I'm getting my thoughts together and hope I will be able to express the gratitude I feel for so many things as Thanksgiving is upon us.  This is my prequel.  With a grateful heart for the gift of your friendship and with all my love...... This is for you, L.


  1. A beautiful prequel, AnneMarie. ~Catherine

    1. Love to you, Catherine....

      I'm hoping for some fun distractions so, for starters... the hockey season would be great. We could continue with the NY-Ottawa tweet-fest that we started many months ago.... with Katie.

      I know you celebrating Thanksgiving in Canada, so I'm a bit late in saying that I'm thankful for you.... for the gift of our friendship.. and very grateful we had the chance to meet in Brooklyn!!


  2. Is it irony? Your very closest friend. Two dads, so well loved in life and now in death, so near each other. Together they will watch over both of you. xoxoxoxo

    1. I don't know WHAT it is..... yes, definitely irony on an O Henry scale....

      After everyone was gone and it was just her mom and the two of us, there was lots of conversation about the manner in which they lived their lives, their devotion above all, to family. The community mindedness of each of them, the spirit of generosity that came from a place within their souls, that quiet way in which they went about doing things so that few ever knew....

      We soon realized their shoes are impossible to fill and no one could ever come close.....

      Love you....

  3. AM, what a week, what a story. There are no coincidences (my personal opinion).

    Loved this post, but one sentence really sprung out for me: "I think it's okay to have others at the top of YOUR list as long as YOU are at the top of SOMEONE'S list." True words my friend.

    {{{hugs}}} and be extra gentle to yourself this week.

    1. Renn, my dear friend.....

      I don't believe in coincidences either..... When something like this happens, it's just too "coincidental" to be a coincidence....

      Lots of love to you.... for so much... but mostly for embracing me and my words and my life from the very beginning of this blogging adventure... I'm grateful.



  4. AnneMarie,
    Thank you so much for sharing this today! How wonderful a gift long-term friendship is. I am with Renn, I don't believe in coincidences. I believe in a force greater than all of us. And that force can bring happenings like yours at the cemetery. I am sorry to hear about your friend's father, but it sounds like you were both blessed with great dads. My father's grave is right next to my uncle's. They married sisters, were life-long friends and farmers, and beat various health odds before dying just a couple months apart. I take solace in the fact that they are buried next to one another. We joke that they are enjoying a heck of a card game. Your post inspired my memory and I thank you for that. Onward!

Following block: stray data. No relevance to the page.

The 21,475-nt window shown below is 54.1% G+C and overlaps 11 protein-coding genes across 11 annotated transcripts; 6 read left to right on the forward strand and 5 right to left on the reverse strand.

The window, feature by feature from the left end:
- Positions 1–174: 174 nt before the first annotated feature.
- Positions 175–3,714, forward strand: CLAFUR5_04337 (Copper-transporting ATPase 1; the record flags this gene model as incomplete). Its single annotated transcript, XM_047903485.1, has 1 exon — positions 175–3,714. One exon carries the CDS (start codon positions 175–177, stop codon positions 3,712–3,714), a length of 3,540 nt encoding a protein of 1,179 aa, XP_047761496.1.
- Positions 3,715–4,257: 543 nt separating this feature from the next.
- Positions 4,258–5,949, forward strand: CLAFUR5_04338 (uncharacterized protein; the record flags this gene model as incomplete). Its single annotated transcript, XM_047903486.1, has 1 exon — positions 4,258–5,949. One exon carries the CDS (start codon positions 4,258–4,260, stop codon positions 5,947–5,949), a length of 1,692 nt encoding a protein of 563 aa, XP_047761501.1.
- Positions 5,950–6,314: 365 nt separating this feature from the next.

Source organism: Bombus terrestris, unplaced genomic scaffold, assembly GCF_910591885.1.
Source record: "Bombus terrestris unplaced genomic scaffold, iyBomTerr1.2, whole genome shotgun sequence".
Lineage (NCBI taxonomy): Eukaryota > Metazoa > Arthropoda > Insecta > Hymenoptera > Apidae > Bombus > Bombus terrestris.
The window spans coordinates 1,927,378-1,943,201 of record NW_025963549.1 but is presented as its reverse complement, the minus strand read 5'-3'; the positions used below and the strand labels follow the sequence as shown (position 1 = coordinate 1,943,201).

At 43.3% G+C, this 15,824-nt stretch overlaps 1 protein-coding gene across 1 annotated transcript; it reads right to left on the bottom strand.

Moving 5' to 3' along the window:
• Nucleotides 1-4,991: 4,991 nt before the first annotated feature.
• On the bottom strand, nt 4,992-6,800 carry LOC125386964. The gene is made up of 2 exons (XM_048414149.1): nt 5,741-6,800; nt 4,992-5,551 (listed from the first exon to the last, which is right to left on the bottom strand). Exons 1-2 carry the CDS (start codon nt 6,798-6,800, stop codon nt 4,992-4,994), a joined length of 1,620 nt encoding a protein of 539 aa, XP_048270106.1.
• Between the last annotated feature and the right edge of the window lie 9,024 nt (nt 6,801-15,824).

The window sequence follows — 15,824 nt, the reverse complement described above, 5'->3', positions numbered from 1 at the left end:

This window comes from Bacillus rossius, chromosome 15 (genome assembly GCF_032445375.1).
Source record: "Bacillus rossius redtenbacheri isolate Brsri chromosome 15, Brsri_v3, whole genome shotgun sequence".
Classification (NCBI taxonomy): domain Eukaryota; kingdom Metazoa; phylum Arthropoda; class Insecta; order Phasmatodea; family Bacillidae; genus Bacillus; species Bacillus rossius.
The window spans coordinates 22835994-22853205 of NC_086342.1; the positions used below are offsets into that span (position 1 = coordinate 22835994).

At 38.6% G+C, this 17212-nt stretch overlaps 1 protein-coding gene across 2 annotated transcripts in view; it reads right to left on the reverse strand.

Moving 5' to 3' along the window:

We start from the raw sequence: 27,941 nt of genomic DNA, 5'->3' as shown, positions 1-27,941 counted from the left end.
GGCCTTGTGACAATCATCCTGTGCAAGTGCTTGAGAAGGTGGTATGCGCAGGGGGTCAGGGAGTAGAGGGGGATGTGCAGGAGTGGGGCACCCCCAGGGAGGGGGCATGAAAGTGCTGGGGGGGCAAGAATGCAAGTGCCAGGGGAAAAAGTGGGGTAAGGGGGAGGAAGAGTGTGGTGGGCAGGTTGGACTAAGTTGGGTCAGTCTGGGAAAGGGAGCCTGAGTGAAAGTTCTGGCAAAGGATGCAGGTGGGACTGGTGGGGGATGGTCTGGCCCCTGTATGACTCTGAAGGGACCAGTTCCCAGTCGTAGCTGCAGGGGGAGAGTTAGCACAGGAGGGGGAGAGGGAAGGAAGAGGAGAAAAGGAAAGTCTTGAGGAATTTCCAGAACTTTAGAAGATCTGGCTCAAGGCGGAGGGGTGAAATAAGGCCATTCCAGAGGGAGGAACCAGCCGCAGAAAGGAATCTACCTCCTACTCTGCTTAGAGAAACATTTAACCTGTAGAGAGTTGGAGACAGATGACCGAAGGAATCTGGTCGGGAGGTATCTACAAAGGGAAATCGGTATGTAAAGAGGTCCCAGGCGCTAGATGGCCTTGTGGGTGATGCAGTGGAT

1. Lisa,

      It is all about the memories that we hold on to long after our loved ones are gone. I cherish the memories of my grandparents. I cherish the memories of my dad and I know they will always be in my heart.


  5. Oh sweetie...what a beautiful, bittersweet story that is, in the end, about what matters most: enduring bonds. What better way to welcome Thanksgiving, which I pray will be the much-needed, well-deserved break you need.

    Holding you close to me heart!


    1. I love YOU..... really, really, REALLY a LOT.....

      Have a wonderful Thanksgiving..... And I will see you soon!


  6. dear anne marie,

    what a beautiful and blessed bond you have with your closest friend. i am so very sorry for the loss of her dad, and know how hard it must be for you to watch her and her family grieve for him, fully aware of all the sorrow because you, too, have grieved your own dear dad's death. i think there is some kind of powerful inner light that brings like souls together - not coincidence, but more meant-to-be-ness. and it gets forged, stronger and stronger with both the good times shared, and those times that are exquisitely painful as well. i will be BELIEVING for you and your precious friend that by now both of your fathers have met each other and had instant recognition of each other's goodness and kindness and are now celebrating and watching over their 2 beautiful daughters.

    i wish i could give you a big hug; please know that i am thinking of you and wishing you peace and comfort. try to rest your weary mind, heart and body. here is a little writing i did for my family when my 35 yr. old brother died just a few weeks from his wedding day.

    for comfort

    ...may we be granted an open heart
    to hear the gentle beckoning,
    "come, hold my hand. look about you
    and see the bounty of provisions for your soul
    be quiet...and listen..."
    for in the stillness comes blessed peace.
    when your eyes behold
    the wonders of verdant spring,
    so heartbreakingly beautiful,
    the mingled tears of joy and sorrow
    will bring a soothing balm
    to your weary eyes.
    so go, go to that silent and lovely place
    when you are able, and in need.
    soon you will learn of the great healers -
    time, nature, and patience.

    i send you my love, dear friend,

    karen, TC

    1. Karen, the Cherished...

      I've renamed you. Your poetry is simply beautiful. I am so sorry to read about your brother. That is tragic.

      Your words soothe. Always... they soothe. Thank you for that. I do cherish you.

      Much love,